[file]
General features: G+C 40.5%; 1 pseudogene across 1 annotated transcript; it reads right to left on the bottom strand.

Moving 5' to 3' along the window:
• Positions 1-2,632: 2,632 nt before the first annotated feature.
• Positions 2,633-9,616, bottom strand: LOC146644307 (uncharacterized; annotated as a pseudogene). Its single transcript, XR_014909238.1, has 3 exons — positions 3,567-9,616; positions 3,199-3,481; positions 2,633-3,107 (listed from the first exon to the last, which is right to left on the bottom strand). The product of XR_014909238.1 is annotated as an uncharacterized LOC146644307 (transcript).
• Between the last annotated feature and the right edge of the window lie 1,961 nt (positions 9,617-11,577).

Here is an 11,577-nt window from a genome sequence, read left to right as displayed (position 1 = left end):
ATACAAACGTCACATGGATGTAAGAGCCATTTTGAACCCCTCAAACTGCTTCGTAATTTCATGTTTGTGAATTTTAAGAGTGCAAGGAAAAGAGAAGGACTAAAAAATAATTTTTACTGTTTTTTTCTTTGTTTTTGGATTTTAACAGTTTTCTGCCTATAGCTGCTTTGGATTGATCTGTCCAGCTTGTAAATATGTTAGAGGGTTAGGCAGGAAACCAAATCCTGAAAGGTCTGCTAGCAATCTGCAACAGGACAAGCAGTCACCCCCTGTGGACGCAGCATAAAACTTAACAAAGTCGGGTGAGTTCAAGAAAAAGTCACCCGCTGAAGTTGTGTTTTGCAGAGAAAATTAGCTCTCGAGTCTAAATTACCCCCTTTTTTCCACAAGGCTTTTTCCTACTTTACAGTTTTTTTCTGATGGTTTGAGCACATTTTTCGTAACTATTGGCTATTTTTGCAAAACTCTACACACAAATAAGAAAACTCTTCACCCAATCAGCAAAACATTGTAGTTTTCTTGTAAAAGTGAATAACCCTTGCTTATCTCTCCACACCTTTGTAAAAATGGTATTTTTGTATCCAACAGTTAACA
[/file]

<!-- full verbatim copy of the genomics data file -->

General features: G+C 40.5%; 1 pseudogene across 1 annotated transcript; it reads right to left on the bottom strand.

Moving 5' to 3' along the window:
• Positions 1-2,632: 2,632 nt before the first annotated feature.
• Positions 2,633-9,616, bottom strand: LOC146644307 (uncharacterized; annotated as a pseudogene). Its single transcript, XR_014909238.1, has 3 exons — positions 3,567-9,616; positions 3,199-3,481; positions 2,633-3,107 (listed from the first exon to the last, which is right to left on the bottom strand). The product of XR_014909238.1 is annotated as an uncharacterized LOC146644307 (transcript).
• Between the last annotated feature and the right edge of the window lie 1,961 nt (positions 9,617-11,577).

Here is an 11,577-nt window from a genome sequence, read left to right as displayed (position 1 = left end):
ATACAAACGTCACATGGATGTAAGAGCCATTTTGAACCCCTCAAACTGCTTCGTAATTTCATGTTTGTGAATTTTAAGAGTGCAAGGAAAAGAGAAGGACTAAAAAATAATTTTTACTGTTTTTTTCTTTGTTTTTGGATTTTAACAGTTTTCTGCCTATAGCTGCTTTGGATTGATCTGTCCAGCTTGTAAATATGTTAGAGGGTTAGGCAGGAAACCAAATCCTGAAAGGTCTGCTAGCAATCTGCAACAGGACAAGCAGTCACCCCCTGTGGACGCAGCATAAAACTTAACAAAGTCGGGTGAGTTCAAGAAAAAGTCACCCGCTGAAGTTGTGTTTTGCAGAGAAAATTAGCTCTCGAGTCTAAATTACCCCCTTTTTTCCACAAGGCTTTTTCCTACTTTACAGTTTTTTTCTGATGGTTTGAGCACATTTTTCGTAACTATTGGCTATTTTTGCAAAACTCTACACACAAATAAGAAAACTCTTCACCCAATCAGCAAAACATTGTAGTTTTCTTGTAAAAGTGAATAACCCTTGCTTATCTCTCCACACCTTTGTAAAAATGGTATTTTTGTATCCAACAGTTAACA